West Country wanderer

West Country wanderer

I must say that I have always had a soft spot for the West Country and in particular the counties of Devon and Cornwall – I’m sure many of you will share my affections. I’m also very lucky that I live so close to these two outstandingly beautiful and diverse counties, meaning I can dip ‘in’ and ‘out’ and enjoy what they have to offer as often as I want.

The geography and scenery is so diverse in this region that, no matter how many times you return, you will always find something different to see and do. In fact if you are planning a trip to this part of the country where do you start?

The simple answer is: it depends on what you want to see and do, and also how energetic you are feeling. From fantastic cliff top walks, to cycling across the national parks, from touring many of the award winning houses and gardens, to sitting on a lovely stretch of sandy beach. From walking around the many seaside towns and harbours, to visiting sites of outstanding natural beauty and the scenes of many of those programmes you have seen on television. this area really does have it all. And it’s probably the reason that draws people back year after year.

Escorted tours

If you are unsure where to go, but want to experience as much as you can then why not consider an escorted coach tour. there are plenty of them out there and they are really a very good way of getting a feel for an area. Everything is organised, you don’t have to drive, you are in the hands of an experienced driver who knows where he is going and your itinerary is planned and your excursions are included. What’s more all you have to do is turn up with your luggage and sit back and relax – and you will find that you are with like-minded people – so there is a social aspect as well – you never know you may even make new friends!

All aboard!

Seagull in Looe - Free for commercial use No attribution required - Credit Pixabay

A Seagull in Looe

And so it was off on a taster tour of some of the best that Devon and Cornwall has to offer with the first stop being the lovely south Cornwall town of Looe. I must confess, in all my years of going to Cornwall, I had never had the pleasure of visiting Looe, and what a delight it is. The town sits right on the river estuary and it’s a lovely place to wander around, or sit and watch the world go by.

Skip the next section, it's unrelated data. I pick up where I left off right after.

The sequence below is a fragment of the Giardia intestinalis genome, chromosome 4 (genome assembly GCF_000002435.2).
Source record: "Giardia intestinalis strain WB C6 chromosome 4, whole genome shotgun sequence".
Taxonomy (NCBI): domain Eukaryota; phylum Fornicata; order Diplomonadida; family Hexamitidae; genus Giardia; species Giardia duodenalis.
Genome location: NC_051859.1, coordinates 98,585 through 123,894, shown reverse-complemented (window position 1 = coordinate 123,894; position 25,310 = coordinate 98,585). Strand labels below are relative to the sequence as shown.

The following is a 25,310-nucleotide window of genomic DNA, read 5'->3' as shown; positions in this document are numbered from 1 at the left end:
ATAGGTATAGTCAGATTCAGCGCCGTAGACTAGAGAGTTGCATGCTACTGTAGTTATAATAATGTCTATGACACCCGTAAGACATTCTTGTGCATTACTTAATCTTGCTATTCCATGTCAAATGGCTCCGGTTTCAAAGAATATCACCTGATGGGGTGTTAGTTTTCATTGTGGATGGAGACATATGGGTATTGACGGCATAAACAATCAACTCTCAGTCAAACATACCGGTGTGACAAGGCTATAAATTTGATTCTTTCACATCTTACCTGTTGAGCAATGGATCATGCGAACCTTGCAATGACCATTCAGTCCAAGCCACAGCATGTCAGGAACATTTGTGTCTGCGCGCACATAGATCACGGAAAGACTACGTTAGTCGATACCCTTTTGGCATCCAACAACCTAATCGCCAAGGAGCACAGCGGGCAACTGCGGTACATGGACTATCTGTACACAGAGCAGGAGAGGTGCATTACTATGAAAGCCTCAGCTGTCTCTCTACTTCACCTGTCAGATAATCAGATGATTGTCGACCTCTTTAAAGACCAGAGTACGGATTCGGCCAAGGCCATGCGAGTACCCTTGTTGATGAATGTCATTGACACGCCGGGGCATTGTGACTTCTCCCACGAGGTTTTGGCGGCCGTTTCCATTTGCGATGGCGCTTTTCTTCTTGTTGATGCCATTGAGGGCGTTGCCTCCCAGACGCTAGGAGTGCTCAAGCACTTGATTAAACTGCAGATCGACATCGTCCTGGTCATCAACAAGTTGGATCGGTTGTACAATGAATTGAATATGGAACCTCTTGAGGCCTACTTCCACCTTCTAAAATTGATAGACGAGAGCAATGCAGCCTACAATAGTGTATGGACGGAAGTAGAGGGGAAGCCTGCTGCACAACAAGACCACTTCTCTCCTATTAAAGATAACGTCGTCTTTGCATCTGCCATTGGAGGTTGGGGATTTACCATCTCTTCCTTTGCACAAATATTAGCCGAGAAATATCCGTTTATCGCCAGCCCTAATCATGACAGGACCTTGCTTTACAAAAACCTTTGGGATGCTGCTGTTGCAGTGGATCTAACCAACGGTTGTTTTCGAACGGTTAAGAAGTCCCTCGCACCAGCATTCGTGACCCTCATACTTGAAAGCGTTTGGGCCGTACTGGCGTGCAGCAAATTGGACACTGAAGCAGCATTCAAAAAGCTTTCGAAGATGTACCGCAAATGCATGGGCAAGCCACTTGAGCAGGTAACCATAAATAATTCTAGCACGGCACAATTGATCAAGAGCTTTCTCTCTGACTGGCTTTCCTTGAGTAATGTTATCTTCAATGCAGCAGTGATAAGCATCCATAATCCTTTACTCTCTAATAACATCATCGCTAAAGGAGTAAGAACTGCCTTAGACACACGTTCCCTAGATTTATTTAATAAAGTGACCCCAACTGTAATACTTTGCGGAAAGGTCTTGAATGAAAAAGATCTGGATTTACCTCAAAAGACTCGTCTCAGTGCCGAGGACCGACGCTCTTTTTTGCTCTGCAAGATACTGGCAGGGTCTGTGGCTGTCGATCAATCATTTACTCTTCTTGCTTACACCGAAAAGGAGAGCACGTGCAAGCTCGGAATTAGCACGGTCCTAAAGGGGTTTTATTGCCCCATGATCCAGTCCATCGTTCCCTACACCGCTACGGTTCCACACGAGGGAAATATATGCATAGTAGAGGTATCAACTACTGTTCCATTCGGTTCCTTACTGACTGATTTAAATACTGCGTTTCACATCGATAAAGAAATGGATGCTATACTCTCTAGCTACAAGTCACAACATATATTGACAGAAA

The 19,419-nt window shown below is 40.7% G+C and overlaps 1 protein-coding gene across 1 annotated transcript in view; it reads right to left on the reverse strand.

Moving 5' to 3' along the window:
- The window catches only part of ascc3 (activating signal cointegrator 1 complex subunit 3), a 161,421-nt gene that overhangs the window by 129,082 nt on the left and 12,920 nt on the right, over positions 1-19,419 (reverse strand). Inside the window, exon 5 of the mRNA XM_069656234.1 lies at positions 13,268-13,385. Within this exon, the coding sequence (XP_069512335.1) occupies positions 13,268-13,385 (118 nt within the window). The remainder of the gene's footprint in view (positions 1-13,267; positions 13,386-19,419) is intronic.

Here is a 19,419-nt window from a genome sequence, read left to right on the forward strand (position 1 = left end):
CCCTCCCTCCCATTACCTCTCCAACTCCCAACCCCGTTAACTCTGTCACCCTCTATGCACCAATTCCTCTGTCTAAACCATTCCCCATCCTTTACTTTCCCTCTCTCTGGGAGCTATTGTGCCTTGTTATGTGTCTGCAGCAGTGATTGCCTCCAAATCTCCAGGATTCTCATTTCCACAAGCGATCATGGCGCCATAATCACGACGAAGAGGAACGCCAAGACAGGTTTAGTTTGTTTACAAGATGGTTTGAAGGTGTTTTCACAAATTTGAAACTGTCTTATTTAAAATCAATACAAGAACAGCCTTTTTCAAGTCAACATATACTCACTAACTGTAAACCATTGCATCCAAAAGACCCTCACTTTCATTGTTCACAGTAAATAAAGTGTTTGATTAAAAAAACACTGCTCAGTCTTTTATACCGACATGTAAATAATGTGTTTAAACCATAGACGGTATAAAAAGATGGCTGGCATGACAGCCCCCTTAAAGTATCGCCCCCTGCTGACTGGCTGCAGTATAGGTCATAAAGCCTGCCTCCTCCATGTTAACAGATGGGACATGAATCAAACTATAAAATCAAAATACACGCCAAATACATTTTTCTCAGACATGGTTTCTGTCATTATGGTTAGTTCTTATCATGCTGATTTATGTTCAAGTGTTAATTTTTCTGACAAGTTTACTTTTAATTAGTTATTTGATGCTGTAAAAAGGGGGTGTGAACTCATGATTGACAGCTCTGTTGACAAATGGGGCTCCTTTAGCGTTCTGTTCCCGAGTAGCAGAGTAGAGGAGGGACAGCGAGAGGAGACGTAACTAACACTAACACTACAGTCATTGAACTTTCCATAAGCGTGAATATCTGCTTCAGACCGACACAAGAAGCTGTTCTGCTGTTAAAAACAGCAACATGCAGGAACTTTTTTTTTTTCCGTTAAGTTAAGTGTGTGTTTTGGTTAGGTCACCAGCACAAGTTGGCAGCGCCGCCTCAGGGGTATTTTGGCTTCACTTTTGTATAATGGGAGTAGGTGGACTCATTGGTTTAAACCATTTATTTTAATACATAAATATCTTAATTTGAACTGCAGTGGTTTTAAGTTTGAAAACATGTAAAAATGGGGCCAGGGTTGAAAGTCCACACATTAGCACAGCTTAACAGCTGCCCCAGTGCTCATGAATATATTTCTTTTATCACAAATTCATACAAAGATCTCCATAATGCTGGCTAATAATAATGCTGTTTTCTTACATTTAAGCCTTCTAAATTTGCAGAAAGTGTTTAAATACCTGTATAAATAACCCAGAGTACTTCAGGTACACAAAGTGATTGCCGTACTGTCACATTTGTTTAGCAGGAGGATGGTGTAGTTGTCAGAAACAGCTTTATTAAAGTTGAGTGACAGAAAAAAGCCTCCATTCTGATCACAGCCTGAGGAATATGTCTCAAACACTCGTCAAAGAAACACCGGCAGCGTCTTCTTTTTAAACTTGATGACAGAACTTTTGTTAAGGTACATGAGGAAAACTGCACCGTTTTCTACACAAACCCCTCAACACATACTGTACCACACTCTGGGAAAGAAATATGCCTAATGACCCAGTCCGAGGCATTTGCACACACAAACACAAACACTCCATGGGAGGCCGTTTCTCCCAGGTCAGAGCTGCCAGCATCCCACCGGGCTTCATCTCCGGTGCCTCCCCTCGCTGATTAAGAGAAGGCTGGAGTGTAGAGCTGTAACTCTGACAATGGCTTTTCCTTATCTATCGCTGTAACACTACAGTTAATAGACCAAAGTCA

It is also very much still a working fishing port, and you can see the trawlers unload their catch on the quay daily. You’ll know when they are arriving from the calls of the seagulls.

From Looe it was then about an hour’s drive to our first stop: The Eden Project, that massive former china clay pit which has now been transformed into a visitor attraction.

You will all be familiar with the images of Eden’s iconic biomes, which house the largest rainforest under glass in the Rainforest Biome. Walking through here you can feel the warmth and the humidity as you experience livng in what some refer to as the Earth’s lungs.

Eden Project - Cornwall - Free for commercial use No attribution required - Credit Pixabay

The Eden Project

Contrast this with the Mediterranean Biome, which is so full of scent and fabulous colour you crave to be in a fragrant Mediterranean destination. And there are many outdoor gardens to explore too. It’s a great day out and well worth a visit.

Lost in Cornwall